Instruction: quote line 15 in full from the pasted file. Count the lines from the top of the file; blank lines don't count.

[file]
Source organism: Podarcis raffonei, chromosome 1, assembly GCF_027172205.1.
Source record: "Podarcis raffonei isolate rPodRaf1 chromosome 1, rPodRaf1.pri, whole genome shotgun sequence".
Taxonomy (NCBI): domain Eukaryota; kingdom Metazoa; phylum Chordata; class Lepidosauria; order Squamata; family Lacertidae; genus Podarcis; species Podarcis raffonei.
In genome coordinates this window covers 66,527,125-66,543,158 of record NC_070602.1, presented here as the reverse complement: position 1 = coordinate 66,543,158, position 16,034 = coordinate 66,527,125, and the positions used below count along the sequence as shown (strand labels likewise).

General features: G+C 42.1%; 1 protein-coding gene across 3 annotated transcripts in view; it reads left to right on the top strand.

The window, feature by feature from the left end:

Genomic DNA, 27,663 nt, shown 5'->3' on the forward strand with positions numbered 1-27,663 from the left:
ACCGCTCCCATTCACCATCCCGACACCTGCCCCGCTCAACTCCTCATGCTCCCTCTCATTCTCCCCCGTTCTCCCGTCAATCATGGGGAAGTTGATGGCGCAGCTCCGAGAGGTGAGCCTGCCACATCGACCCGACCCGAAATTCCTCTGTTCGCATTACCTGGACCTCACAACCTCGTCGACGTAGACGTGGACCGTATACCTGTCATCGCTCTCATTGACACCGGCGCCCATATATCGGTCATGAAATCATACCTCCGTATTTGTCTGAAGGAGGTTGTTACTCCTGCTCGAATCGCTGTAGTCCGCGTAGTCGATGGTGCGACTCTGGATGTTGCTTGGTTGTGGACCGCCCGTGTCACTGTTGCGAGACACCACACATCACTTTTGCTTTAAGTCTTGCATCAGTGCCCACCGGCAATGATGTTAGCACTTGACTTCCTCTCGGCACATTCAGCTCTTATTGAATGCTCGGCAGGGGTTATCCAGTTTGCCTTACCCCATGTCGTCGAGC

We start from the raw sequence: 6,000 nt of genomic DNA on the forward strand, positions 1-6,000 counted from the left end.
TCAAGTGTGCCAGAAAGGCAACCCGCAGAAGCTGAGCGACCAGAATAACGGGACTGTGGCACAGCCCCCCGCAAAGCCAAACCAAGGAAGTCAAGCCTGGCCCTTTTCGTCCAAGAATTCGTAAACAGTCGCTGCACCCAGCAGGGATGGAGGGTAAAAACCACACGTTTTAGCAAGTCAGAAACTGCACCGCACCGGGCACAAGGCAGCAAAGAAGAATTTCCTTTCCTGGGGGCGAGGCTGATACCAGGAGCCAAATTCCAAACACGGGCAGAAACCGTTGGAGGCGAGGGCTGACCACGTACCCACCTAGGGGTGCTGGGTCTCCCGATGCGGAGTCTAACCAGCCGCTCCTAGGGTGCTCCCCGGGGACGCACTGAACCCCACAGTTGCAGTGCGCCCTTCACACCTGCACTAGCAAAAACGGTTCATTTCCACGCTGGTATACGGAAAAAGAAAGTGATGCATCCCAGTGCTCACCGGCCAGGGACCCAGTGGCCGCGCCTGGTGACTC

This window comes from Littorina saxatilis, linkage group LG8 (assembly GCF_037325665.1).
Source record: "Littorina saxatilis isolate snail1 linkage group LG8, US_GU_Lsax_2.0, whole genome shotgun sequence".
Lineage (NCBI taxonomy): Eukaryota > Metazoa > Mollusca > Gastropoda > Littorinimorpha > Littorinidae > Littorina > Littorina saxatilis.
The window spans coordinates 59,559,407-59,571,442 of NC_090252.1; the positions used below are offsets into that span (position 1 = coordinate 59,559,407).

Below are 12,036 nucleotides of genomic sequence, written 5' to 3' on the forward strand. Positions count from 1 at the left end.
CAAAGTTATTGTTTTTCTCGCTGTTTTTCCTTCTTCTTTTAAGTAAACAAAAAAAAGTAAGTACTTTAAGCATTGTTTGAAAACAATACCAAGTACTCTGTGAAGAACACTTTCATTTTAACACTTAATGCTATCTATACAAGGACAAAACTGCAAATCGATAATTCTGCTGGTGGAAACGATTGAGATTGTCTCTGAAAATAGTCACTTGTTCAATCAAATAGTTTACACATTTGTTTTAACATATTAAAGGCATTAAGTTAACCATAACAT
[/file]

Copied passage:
Below are 12,036 nucleotides of genomic sequence, written 5' to 3' on the forward strand. Positions count from 1 at the left end.